GEOG 000

Lesson 5.3: The Quest for Continuous


Lesson 5.3: The Quest for Continuous

Near the end of Lesson 5.2, I introduced you to the concept of availability in the context of equipment maintenance and unexpected breakdowns of equipment. We saw that even a seemingly high availability in the 90s for the equipment could result in a shockingly low availability for the overall system. In our example, the availability at that production face was barely over 50%! We focused our discussion on delays created by equipment that was out of service due to a breakdown. The same concept can be applied to other, non-maintenance delays. For the purpose of this discussion, assume that we have the following scenario:

An underground limestone has eight different working faces, but normally only works five of those faces in a given shift. The sequence of operations is:

  1. Five different working faces were shot (blasted) at the end of the shift yesterday.
  2. These faces are inspected to ensure that it is safe to load out the blasted ore.
  3. Loader #1 trams to Working Face A, and waits for Haul Truck #1. Loader #1 begins to load the pile into Haul Truck #1. It takes an average of 75 seconds to load and dump one-bucket load into the truck, and it takes 4-bucket loads to fill the truck.
  4. Truck #1 trams to the dump point, and it takes an average of 12 minutes to make the trip, dump, and return to the working face.
  5. Truck #2 was waiting nearby, and maneuvers into position at Working Face A as soon as Truck #1 departs. The loading cycle begins again.
  6. Truck #3 arrives and waits to maneuver into position as soon as Truck #2 departs.
  7. Working Face A will be loaded out, after three truckloads, and Loader #1 will move to the next working face.
  8. Scaler #1 trams to Working Face A, and scales the roof. This takes 45 min. on average.
  9. Bolter #2 trams to Working Face A, and installs 8 rock bolts. This takes 35 min on average.
  10. Drill #1 trams to Working Face A, and drills blast holes. It takes 2 hr. on average to set up and drill the pattern.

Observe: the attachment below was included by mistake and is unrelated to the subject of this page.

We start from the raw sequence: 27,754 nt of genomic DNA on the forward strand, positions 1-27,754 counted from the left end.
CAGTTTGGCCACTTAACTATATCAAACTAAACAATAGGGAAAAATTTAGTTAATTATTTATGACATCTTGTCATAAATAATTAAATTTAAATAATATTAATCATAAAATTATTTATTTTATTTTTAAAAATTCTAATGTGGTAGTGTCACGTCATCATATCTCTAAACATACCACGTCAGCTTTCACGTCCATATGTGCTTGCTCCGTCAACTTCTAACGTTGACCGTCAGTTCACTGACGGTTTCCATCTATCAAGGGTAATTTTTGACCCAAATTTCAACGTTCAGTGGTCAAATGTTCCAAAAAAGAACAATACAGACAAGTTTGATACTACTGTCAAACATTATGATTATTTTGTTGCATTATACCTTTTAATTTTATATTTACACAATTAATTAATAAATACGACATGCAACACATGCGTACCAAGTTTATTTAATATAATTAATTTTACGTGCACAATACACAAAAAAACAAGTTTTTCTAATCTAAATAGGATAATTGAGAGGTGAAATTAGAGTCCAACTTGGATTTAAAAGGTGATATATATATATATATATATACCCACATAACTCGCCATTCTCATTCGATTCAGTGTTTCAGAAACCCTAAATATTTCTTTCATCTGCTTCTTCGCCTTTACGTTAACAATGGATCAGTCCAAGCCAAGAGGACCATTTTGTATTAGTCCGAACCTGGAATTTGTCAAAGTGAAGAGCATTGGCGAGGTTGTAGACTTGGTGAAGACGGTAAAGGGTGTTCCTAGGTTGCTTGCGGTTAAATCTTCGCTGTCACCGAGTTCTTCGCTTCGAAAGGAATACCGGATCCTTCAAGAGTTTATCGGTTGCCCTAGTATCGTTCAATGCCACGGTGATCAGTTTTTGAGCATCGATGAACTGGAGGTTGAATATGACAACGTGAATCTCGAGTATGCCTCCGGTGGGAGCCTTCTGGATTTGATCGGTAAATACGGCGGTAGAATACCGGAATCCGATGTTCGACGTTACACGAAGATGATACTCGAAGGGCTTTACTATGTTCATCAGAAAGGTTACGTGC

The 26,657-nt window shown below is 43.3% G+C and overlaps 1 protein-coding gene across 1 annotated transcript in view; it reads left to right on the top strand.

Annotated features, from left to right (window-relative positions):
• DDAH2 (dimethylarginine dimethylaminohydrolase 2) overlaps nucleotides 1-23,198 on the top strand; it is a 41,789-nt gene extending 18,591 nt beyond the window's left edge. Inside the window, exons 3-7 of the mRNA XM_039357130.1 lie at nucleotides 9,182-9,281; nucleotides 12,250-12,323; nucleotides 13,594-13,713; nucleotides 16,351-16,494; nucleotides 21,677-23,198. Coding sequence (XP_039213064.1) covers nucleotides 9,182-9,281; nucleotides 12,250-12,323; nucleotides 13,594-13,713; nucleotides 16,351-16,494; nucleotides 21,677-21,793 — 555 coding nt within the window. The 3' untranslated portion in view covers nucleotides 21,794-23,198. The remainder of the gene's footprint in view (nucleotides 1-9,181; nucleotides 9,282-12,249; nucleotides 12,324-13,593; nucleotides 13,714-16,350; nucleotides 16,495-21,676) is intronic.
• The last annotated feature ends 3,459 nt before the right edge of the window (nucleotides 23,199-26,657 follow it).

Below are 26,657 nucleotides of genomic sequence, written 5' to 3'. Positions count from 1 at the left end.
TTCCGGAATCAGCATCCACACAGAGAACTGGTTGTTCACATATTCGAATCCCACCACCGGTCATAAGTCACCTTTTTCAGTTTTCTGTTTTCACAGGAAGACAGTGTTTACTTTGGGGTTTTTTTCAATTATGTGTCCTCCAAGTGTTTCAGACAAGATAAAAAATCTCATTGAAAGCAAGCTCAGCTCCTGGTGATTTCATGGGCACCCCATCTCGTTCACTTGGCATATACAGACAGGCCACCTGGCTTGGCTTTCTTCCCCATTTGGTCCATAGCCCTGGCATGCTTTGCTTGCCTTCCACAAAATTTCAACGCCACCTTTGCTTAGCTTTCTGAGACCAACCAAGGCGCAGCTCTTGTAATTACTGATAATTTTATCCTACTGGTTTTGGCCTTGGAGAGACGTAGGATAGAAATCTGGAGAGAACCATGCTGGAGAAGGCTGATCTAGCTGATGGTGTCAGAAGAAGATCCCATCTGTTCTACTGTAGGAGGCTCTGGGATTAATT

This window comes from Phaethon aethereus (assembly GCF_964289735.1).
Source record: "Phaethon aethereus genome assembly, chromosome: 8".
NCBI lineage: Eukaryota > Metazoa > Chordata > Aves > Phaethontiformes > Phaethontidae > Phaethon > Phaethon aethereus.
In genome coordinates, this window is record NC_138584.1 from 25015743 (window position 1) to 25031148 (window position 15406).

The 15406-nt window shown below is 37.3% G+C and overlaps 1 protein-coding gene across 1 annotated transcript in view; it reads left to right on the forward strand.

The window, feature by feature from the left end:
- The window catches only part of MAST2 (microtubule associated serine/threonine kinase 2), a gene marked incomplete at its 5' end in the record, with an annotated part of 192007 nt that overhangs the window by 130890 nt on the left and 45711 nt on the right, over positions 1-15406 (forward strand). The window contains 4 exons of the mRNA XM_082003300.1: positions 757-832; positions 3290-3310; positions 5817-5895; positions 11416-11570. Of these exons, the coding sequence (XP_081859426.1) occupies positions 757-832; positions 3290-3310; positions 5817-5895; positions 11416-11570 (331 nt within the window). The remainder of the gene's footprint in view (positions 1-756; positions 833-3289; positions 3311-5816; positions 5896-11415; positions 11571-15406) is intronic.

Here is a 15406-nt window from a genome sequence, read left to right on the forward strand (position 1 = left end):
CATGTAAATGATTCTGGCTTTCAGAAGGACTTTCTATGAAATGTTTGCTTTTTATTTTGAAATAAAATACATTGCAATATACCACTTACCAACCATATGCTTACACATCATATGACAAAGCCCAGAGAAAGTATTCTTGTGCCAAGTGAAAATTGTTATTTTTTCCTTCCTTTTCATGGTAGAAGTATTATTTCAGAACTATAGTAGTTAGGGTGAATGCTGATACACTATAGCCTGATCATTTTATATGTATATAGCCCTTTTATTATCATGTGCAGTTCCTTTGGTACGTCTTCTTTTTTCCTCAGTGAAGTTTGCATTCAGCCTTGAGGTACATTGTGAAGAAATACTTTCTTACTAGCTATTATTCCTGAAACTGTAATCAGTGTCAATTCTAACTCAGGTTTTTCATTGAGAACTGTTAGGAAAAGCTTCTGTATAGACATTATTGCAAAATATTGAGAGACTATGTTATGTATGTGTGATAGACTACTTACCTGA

11. The blaster(s) will load the holes. This takes an average of 1 hr. All faces will be loaded, but not shot until the end of the shift.

Finally, let’s assume that we’ve engineered our system perfectly. The equipment moving in and out of each face, and among the faces, resembles a beautiful symphony. All of the pieces come together at exactly the right time for the right duration. It’s a sight to behold! And if you believe this, you probably believe in the Easter Bunny and Santa Claus!

But why wouldn’t or couldn’t this be true? To use yet another metaphor, why can’t it operate like a well-oiled machine?

In a word –variability: the normal variations associated with each operation or piece of equipment. Consider the following list of normal variations:

  • The pile of shot rock is compacted, and the loader operator has difficulty loading the bucket in one pass.
  • The operator for Haul Truck #2 is not feeling well, is taking more time than usual to make the round trip back to the face, and is delayed in arriving by four minutes. The loader operator is idled until the truck arrives.
  • Ground water inflow from an overnight storm has washed out part of the haul road, increasing the travel time for the haul trucks by 20%.
  • Difficult ground conditions required substantially more time to scale the working face, which idled the bolter operator.

Honestly, we could go on and on with delays that have nothing to do with equipment maintenance. So, how do we deal with this? We apply industrial engineering techniques: we conduct time studies and develop statistical distributions of the times that it takes to conduct all the specific tasks for each machine. We study and document delays, and of course we attempt to correct the situations underlying the delays. However, our goal is to run production simulations.